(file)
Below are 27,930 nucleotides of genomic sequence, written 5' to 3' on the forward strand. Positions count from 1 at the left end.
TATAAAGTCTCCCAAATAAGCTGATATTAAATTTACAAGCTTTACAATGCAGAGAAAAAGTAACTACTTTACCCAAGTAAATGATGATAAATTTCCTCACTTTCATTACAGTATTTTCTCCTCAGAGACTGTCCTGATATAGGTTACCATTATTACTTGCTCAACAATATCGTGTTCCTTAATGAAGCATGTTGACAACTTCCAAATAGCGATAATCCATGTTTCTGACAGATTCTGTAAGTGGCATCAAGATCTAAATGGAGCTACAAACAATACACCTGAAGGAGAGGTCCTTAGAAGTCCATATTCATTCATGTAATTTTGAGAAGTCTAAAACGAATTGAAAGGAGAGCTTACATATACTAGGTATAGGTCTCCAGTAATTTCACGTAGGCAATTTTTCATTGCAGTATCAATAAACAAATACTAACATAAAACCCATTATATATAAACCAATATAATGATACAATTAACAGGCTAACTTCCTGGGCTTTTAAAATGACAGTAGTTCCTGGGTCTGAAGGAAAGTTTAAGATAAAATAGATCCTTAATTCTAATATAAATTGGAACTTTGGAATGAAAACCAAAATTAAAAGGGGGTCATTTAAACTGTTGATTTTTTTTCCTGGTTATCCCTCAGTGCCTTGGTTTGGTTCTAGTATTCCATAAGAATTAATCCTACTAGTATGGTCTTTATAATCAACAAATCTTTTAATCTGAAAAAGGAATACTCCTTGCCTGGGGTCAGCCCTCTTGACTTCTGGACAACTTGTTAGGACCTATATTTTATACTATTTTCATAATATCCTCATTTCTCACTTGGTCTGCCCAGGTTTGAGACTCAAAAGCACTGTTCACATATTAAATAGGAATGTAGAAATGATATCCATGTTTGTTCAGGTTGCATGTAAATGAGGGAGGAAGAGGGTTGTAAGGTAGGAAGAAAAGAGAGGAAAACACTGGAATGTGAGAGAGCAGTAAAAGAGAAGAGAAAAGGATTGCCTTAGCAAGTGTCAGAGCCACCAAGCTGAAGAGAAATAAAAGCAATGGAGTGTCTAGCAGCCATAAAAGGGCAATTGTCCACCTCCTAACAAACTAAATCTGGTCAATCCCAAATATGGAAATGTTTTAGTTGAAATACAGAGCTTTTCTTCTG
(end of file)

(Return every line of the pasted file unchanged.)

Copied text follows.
Below are 27,930 nucleotides of genomic sequence, written 5' to 3' on the forward strand. Positions count from 1 at the left end.
TATAAAGTCTCCCAAATAAGCTGATATTAAATTTACAAGCTTTACAATGCAGAGAAAAAGTAACTACTTTACCCAAGTAAATGATGATAAATTTCCTCACTTTCATTACAGTATTTTCTCCTCAGAGACTGTCCTGATATAGGTTACCATTATTACTTGCTCAACAATATCGTGTTCCTTAATGAAGCATGTTGACAACTTCCAAATAGCGATAATCCATGTTTCTGACAGATTCTGTAAGTGGCATCAAGATCTAAATGGAGCTACAAACAATACACCTGAAGGAGAGGTCCTTAGAAGTCCATATTCATTCATGTAATTTTGAGAAGTCTAAAACGAATTGAAAGGAGAGCTTACATATACTAGGTATAGGTCTCCAGTAATTTCACGTAGGCAATTTTTCATTGCAGTATCAATAAACAAATACTAACATAAAACCCATTATATATAAACCAATATAATGATACAATTAACAGGCTAACTTCCTGGGCTTTTAAAATGACAGTAGTTCCTGGGTCTGAAGGAAAGTTTAAGATAAAATAGATCCTTAATTCTAATATAAATTGGAACTTTGGAATGAAAACCAAAATTAAAAGGGGGTCATTTAAACTGTTGATTTTTTTTCCTGGTTATCCCTCAGTGCCTTGGTTTGGTTCTAGTATTCCATAAGAATTAATCCTACTAGTATGGTCTTTATAATCAACAAATCTTTTAATCTGAAAAAGGAATACTCCTTGCCTGGGGTCAGCCCTCTTGACTTCTGGACAACTTGTTAGGACCTATATTTTATACTATTTTCATAATATCCTCATTTCTCACTTGGTCTGCCCAGGTTTGAGACTCAAAAGCACTGTTCACATATTAAATAGGAATGTAGAAATGATATCCATGTTTGTTCAGGTTGCATGTAAATGAGGGAGGAAGAGGGTTGTAAGGTAGGAAGAAAAGAGAGGAAAACACTGGAATGTGAGAGAGCAGTAAAAGAGAAGAGAAAAGGATTGCCTTAGCAAGTGTCAGAGCCACCAAGCTGAAGAGAAATAAAAGCAATGGAGTGTCTAGCAGCCATAAAAGGGCAATTGTCCACCTCCTAACAAACTAAATCTGGTCAATCCCAAATATGGAAATGTTTTAGTTGAAATACAGAGCTTTTCTTCTG